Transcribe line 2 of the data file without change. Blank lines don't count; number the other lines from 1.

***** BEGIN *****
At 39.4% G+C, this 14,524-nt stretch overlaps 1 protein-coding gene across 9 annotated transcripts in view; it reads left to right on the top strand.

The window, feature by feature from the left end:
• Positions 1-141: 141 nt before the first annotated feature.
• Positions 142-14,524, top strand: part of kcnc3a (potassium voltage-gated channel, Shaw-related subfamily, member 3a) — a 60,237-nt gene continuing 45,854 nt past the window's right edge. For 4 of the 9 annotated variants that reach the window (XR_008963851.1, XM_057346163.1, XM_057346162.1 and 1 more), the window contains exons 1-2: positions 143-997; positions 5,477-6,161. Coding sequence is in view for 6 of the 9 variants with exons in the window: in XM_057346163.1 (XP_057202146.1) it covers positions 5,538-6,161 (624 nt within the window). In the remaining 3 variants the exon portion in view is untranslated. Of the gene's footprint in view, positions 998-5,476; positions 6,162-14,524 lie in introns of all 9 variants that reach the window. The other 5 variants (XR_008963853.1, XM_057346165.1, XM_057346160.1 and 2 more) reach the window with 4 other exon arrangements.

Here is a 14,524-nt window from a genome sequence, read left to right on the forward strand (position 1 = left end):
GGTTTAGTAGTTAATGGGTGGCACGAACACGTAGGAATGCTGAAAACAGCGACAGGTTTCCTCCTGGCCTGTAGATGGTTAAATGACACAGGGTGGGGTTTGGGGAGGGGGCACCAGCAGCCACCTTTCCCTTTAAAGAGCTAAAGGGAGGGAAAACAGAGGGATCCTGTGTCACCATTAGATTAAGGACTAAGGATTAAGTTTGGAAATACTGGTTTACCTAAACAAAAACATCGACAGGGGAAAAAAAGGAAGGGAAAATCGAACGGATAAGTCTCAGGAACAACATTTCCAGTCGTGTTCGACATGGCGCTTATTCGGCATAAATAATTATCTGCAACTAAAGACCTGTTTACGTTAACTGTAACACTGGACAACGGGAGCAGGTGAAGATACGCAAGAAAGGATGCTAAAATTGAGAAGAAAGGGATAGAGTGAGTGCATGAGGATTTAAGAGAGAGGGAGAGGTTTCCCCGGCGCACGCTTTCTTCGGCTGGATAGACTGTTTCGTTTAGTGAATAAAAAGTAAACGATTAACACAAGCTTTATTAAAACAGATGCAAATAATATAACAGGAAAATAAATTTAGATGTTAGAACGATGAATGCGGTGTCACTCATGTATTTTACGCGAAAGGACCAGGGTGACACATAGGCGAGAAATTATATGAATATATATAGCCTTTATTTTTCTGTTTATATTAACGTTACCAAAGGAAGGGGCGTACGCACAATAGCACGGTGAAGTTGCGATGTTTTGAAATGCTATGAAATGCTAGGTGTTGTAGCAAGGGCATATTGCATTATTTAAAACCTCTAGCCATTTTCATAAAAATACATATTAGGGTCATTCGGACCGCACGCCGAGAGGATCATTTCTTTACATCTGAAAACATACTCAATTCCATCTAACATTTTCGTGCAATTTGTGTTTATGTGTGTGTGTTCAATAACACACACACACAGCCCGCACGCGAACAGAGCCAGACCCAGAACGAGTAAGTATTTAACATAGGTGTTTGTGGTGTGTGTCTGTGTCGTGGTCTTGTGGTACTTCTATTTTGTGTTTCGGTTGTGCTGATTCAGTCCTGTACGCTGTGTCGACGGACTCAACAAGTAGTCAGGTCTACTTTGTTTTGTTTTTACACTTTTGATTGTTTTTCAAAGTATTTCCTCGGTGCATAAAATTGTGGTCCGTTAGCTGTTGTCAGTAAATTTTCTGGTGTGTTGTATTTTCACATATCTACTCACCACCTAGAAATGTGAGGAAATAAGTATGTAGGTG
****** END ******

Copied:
The window, feature by feature from the left end: